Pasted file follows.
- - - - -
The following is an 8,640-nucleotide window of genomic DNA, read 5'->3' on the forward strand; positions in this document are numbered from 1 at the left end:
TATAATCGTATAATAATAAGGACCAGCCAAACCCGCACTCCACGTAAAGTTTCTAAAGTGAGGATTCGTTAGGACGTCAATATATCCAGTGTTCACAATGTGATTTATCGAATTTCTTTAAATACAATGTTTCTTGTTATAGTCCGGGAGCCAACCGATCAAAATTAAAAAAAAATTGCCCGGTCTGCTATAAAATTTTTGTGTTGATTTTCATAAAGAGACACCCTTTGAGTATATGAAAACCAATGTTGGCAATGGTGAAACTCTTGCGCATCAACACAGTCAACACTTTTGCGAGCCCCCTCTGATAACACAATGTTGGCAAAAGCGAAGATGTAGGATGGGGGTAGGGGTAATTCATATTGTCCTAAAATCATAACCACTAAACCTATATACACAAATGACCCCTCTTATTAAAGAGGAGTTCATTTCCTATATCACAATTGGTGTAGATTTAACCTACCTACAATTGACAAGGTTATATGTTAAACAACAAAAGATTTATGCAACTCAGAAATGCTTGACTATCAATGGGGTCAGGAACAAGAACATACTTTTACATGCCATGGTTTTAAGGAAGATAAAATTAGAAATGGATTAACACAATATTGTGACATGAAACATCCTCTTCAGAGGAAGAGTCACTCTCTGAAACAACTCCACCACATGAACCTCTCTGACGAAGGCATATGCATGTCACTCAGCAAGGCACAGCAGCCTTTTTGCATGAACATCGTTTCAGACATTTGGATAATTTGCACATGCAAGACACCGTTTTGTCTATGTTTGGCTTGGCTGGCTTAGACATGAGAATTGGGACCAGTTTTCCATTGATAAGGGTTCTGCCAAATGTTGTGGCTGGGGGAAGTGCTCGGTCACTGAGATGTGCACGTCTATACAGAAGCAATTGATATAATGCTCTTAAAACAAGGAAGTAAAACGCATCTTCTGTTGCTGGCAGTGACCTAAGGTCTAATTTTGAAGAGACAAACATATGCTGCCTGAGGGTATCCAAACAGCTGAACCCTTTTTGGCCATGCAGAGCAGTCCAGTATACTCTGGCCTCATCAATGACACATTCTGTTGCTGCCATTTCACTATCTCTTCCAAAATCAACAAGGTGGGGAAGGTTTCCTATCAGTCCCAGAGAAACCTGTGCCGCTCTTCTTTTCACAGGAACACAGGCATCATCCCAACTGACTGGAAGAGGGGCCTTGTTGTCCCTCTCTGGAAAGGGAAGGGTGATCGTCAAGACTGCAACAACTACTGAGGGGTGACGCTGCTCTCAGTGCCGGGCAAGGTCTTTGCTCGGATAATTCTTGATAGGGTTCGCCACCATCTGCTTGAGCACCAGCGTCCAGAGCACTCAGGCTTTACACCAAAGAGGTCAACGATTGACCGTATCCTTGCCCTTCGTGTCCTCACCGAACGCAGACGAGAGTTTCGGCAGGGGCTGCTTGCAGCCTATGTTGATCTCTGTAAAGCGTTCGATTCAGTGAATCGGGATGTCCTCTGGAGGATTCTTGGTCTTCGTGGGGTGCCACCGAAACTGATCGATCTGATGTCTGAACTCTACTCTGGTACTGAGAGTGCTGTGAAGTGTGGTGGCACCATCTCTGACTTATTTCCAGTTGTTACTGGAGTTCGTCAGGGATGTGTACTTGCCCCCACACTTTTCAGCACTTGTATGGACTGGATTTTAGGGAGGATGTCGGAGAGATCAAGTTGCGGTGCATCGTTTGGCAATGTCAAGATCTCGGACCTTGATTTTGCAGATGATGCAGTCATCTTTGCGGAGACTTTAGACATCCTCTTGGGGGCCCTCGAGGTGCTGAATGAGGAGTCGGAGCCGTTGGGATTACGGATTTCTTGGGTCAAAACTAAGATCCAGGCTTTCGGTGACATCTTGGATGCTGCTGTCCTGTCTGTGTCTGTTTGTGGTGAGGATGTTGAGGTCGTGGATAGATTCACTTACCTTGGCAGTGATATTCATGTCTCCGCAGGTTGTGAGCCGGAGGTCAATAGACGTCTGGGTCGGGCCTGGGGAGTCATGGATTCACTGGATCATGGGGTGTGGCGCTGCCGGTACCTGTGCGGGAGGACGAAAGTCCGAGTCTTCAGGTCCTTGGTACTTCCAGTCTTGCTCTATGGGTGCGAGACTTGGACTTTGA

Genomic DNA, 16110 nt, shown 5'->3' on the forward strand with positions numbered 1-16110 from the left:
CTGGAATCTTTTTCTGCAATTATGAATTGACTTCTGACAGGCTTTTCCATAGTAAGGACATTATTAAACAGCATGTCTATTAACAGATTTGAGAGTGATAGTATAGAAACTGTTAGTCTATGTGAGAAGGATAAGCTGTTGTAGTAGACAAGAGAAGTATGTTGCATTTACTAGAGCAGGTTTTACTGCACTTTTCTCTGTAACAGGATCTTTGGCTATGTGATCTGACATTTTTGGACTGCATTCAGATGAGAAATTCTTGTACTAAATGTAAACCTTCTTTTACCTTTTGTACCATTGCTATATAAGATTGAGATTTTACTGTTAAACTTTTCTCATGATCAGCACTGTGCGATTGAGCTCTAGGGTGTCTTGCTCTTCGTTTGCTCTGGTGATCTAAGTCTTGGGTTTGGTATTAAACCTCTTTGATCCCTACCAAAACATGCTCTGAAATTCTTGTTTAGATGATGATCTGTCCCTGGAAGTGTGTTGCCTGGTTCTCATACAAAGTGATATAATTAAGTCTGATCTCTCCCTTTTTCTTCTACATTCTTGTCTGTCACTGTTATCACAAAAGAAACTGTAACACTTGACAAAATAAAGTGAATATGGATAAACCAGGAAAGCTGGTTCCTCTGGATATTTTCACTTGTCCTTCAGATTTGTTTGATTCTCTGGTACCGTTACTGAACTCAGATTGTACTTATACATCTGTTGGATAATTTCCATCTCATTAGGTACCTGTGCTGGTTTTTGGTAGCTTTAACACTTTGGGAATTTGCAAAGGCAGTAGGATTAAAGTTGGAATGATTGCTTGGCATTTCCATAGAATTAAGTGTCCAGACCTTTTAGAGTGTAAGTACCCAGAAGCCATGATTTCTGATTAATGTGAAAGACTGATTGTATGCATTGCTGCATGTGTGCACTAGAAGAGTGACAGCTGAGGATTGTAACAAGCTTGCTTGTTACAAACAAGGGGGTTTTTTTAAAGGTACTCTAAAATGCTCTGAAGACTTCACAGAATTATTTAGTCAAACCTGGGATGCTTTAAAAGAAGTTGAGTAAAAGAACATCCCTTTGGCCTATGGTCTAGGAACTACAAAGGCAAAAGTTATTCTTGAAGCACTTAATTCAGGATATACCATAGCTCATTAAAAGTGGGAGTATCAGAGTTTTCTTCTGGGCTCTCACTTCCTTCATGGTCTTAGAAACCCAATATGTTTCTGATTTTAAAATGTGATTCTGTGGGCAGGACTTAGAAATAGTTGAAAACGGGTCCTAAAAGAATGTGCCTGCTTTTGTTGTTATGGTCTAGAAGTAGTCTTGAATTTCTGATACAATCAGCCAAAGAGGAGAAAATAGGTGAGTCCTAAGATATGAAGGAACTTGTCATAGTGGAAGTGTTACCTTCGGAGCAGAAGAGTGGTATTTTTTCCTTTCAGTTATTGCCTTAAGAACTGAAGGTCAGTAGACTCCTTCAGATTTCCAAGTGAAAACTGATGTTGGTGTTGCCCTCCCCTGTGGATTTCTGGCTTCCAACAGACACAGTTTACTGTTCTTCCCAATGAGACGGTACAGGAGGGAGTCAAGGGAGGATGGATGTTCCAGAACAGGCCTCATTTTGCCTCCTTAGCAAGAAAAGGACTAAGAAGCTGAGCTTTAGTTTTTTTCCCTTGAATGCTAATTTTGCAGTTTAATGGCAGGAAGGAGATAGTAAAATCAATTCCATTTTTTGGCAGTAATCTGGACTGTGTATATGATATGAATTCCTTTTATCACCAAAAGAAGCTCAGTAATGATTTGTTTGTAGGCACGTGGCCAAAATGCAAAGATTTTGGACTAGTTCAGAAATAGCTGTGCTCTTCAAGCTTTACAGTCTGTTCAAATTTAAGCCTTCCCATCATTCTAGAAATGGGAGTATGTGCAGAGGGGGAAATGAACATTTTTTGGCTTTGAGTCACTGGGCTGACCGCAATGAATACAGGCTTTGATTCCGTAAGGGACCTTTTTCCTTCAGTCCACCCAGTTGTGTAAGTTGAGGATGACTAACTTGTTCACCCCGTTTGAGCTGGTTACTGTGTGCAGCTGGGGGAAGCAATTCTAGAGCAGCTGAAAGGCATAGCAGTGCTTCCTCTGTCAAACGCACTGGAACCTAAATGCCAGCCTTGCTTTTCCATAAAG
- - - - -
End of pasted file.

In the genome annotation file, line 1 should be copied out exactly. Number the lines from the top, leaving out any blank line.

The following is an 8,640-nucleotide window of genomic DNA, read 5'->3' on the forward strand; positions in this document are numbered from 1 at the left end: